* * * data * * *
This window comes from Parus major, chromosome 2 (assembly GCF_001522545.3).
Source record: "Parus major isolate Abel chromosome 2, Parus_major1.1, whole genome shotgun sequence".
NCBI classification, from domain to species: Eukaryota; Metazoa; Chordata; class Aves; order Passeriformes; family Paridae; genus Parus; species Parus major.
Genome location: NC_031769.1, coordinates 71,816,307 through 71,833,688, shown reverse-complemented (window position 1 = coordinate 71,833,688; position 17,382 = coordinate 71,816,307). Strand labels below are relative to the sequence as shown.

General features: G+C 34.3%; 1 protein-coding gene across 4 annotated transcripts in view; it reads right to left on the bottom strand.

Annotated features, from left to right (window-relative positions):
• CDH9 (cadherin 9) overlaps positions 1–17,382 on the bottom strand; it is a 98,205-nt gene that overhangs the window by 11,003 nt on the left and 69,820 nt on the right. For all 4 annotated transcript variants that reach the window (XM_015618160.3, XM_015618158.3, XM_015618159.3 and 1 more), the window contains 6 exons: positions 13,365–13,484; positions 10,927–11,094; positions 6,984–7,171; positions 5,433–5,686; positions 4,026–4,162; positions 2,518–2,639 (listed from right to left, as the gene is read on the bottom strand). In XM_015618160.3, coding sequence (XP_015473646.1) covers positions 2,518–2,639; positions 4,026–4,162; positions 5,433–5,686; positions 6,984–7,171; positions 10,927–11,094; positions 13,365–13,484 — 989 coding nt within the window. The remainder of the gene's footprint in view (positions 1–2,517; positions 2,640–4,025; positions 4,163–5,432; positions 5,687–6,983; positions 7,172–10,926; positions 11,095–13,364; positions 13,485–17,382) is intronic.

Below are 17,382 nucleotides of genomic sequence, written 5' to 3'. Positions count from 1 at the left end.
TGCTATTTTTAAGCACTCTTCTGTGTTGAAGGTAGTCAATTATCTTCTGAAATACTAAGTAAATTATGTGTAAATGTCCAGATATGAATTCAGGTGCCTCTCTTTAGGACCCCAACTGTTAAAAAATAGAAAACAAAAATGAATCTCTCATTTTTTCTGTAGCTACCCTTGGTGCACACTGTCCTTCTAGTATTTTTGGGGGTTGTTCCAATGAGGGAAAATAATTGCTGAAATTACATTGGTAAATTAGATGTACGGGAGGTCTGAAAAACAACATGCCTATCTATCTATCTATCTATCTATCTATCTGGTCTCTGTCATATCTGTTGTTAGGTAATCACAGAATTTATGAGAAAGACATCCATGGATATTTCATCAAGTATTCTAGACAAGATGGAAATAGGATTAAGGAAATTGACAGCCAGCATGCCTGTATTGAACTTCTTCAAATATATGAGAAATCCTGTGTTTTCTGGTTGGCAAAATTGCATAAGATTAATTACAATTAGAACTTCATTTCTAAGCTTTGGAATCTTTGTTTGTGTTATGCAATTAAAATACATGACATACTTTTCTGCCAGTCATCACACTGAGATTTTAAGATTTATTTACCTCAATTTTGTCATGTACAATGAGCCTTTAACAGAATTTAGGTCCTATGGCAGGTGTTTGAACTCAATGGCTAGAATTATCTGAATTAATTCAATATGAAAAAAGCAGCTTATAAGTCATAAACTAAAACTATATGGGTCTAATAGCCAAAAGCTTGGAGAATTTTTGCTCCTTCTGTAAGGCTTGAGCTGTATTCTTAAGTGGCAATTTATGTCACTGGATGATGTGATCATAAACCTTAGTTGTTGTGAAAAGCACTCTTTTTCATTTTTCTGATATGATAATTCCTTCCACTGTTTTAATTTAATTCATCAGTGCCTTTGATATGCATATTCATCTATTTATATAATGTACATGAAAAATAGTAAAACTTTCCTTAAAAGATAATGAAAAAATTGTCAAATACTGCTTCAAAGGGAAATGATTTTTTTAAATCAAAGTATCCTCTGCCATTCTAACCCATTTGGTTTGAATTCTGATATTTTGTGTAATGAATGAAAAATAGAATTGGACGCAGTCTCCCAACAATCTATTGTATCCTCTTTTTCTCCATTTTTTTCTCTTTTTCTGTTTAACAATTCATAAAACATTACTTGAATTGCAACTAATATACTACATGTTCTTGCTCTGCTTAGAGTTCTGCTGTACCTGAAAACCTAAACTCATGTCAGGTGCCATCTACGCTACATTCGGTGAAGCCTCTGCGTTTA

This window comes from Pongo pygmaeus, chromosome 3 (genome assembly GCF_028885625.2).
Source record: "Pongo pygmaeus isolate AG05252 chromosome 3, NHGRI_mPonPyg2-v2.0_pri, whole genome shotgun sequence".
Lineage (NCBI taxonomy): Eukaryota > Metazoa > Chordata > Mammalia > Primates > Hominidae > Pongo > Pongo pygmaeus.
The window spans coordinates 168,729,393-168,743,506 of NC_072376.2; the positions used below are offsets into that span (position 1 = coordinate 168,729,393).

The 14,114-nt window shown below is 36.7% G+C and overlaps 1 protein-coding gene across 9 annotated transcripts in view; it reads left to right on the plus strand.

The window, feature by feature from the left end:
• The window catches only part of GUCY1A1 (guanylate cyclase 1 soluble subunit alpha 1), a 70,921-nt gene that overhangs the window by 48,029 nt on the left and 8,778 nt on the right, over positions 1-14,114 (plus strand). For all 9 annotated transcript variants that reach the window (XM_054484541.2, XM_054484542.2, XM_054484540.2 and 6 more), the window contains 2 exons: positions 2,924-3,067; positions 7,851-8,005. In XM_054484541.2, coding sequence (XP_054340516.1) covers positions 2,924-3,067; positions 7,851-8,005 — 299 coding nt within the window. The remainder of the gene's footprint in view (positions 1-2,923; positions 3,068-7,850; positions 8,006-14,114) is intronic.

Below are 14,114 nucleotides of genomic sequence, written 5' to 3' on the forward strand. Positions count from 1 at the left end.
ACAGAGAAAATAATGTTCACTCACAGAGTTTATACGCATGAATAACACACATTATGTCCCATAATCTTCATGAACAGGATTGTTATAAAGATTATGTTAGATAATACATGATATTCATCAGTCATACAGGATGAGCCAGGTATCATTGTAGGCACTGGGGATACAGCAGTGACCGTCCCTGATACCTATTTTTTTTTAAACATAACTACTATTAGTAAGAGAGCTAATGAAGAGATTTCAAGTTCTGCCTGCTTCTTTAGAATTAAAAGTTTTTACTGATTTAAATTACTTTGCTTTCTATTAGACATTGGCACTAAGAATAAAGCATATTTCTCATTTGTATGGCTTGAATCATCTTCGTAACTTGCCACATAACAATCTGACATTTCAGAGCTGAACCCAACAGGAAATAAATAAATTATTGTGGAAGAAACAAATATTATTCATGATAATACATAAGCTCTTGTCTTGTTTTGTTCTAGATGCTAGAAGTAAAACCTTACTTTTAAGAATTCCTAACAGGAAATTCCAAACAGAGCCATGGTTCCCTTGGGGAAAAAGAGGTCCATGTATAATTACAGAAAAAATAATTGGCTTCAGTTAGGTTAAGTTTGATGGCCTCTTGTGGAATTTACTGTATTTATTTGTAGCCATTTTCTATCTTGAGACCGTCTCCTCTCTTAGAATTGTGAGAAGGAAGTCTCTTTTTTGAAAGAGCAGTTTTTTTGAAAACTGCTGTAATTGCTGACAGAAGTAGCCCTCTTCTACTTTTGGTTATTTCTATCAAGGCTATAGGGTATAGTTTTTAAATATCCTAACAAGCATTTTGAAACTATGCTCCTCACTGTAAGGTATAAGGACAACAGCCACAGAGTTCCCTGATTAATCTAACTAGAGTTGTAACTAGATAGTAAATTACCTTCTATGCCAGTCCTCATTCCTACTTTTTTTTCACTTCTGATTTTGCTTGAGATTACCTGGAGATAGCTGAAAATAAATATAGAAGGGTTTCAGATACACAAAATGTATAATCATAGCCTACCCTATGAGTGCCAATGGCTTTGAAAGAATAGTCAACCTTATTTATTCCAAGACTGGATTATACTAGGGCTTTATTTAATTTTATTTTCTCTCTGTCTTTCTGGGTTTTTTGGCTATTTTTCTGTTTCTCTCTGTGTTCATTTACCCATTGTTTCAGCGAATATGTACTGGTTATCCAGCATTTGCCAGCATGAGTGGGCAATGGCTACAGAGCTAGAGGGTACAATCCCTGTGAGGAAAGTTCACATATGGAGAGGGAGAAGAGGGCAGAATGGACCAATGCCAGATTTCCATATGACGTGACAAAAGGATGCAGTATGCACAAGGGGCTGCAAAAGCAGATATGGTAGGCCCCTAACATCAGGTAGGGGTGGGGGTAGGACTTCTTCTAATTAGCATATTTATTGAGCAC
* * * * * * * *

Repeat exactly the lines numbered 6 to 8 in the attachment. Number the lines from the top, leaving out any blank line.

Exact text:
Annotated features, from left to right (window-relative positions):
• CDH9 (cadherin 9) overlaps positions 1–17,382 on the bottom strand; it is a 98,205-nt gene that overhangs the window by 11,003 nt on the left and 69,820 nt on the right. For all 4 annotated transcript variants that reach the window (XM_015618160.3, XM_015618158.3, XM_015618159.3 and 1 more), the window contains 6 exons: positions 13,365–13,484; positions 10,927–11,094; positions 6,984–7,171; positions 5,433–5,686; positions 4,026–4,162; positions 2,518–2,639 (listed from right to left, as the gene is read on the bottom strand). In XM_015618160.3, coding sequence (XP_015473646.1) covers positions 2,518–2,639; positions 4,026–4,162; positions 5,433–5,686; positions 6,984–7,171; positions 10,927–11,094; positions 13,365–13,484 — 989 coding nt within the window. The remainder of the gene's footprint in view (positions 1–2,517; positions 2,640–4,025; positions 4,163–5,432; positions 5,687–6,983; positions 7,172–10,926; positions 11,095–13,364; positions 13,485–17,382) is intronic.

Below are 17,382 nucleotides of genomic sequence, written 5' to 3'. Positions count from 1 at the left end.